Insolvency proceedings include safeguard proceedings, with the following variations: accelerated safeguard and financial accelerated safeguard, judicial reorganisation proceedings and judicial liquidation proceedings. These insolvency proceedings are similar to proceedings existing in other jurisdictions. They are not confidential and must involve all the creditors. They result in a stay on creditors' enforcement actions for pre-petition claims.
Safeguard and judicial reorganisation proceedings are intended to reorganise a debtor through the implementation of a reorganisation plan that may provide for debt write-offs, debt rescheduling, debt-to-equity swaps, modification of interest rates, amendments of financial covenants or cash contributions to the debtor, by existing stakeholders or newcomers, by way of debt or equity. Plans also frequently contain downsizing commitments by the debtor, such as commitments to dispose of part of the business, or to downsize the workforce and to change all or part of the management team.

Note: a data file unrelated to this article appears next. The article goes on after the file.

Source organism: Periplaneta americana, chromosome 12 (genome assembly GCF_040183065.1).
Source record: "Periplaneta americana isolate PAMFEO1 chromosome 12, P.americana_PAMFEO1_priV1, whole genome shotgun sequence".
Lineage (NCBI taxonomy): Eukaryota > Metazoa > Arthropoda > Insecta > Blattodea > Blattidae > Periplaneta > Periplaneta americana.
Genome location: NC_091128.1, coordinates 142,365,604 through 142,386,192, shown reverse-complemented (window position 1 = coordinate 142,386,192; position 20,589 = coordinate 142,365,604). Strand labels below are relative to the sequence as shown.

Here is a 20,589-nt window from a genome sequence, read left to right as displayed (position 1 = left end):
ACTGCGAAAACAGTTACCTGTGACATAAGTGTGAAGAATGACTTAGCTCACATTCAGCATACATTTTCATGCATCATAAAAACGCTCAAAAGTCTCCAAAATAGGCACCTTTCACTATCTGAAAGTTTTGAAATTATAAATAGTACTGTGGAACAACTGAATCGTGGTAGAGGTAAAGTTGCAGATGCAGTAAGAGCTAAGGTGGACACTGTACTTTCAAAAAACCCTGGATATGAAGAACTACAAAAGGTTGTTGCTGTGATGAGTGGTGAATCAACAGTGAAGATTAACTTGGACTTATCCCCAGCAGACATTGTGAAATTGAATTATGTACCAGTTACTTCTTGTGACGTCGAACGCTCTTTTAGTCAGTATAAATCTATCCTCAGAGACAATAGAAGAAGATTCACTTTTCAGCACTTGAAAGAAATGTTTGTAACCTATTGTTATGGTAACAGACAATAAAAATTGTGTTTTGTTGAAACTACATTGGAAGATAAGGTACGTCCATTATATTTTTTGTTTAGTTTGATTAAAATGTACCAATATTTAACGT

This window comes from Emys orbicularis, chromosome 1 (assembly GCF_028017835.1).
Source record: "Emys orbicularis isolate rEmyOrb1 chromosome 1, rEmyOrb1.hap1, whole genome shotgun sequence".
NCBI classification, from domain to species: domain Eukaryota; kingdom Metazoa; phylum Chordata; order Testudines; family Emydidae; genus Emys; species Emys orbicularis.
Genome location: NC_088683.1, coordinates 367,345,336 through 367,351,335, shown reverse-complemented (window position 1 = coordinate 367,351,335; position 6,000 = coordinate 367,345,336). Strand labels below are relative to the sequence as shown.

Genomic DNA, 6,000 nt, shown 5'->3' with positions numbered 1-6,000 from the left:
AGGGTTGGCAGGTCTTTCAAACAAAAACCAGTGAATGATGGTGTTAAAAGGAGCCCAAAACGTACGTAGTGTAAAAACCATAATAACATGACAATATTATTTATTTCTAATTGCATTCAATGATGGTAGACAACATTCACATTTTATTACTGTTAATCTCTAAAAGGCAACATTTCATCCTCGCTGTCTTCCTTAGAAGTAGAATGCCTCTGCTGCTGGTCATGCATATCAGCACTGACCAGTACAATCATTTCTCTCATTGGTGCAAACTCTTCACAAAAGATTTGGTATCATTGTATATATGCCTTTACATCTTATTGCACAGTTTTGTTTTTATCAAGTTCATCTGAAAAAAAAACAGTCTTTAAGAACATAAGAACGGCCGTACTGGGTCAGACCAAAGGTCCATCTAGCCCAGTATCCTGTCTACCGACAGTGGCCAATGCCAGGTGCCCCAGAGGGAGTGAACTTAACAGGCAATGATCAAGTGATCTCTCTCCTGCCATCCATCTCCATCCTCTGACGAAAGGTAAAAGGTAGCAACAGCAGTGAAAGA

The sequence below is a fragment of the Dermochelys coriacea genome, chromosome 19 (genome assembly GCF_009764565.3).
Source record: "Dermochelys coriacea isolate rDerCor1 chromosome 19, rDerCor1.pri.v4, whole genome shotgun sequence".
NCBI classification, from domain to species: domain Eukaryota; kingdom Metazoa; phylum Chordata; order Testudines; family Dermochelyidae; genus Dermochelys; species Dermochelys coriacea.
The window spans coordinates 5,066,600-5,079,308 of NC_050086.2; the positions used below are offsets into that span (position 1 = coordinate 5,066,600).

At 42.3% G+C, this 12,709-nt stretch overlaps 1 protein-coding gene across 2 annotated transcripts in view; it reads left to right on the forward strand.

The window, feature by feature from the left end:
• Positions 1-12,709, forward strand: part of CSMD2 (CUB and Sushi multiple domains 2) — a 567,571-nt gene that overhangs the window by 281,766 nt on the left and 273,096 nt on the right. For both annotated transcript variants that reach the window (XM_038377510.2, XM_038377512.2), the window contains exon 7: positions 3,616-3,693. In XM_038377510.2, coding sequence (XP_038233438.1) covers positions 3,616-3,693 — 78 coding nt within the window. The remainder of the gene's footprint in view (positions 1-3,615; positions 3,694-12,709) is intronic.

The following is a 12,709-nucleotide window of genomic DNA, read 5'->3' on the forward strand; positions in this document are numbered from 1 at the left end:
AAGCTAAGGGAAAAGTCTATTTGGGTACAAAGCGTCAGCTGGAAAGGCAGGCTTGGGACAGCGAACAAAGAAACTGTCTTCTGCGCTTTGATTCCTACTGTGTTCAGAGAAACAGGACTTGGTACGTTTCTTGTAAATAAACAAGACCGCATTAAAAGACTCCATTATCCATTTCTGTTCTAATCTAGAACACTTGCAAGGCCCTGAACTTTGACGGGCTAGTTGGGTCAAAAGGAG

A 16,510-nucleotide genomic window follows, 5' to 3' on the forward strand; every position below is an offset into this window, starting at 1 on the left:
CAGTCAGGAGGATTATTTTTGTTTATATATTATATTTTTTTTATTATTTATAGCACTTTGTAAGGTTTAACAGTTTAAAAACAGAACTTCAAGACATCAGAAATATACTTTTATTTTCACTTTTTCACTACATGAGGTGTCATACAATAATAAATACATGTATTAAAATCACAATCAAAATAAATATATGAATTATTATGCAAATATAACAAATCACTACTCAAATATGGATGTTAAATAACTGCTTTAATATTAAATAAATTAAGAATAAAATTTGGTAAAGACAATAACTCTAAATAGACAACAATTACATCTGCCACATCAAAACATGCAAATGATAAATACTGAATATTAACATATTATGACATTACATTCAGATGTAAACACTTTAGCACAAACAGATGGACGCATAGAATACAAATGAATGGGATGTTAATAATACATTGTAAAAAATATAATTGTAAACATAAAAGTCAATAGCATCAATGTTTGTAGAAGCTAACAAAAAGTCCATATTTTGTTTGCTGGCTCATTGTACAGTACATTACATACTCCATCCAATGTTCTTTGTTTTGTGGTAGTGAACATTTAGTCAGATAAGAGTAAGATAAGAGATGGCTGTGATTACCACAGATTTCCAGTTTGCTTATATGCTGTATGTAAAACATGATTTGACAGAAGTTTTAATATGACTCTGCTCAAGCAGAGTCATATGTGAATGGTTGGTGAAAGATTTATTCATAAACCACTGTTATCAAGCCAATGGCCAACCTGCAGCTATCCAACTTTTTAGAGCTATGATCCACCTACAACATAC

In the case of large companies (those with more than 150 employees or annual sales of more than €20 million), the reorganisation plan must be approved by two committees comprised of the financial creditors and the main trade creditors. In each committee, the majority required for approval is two-thirds of the creditors expressing a vote, based on value. In addition, if the debtor has issued bonds, bondholders must also approve the plan subject to the same two-thirds majority. All bondholders vote as a single group, even if there are several bond issues, series or tranches. In the absence of a creditors' committee, or if the committees or bondholders did not vote in favour of the proposed reorganisation plan, creditors are consulted individually on the debt write-offs and debts rescheduling proposed by the debtor.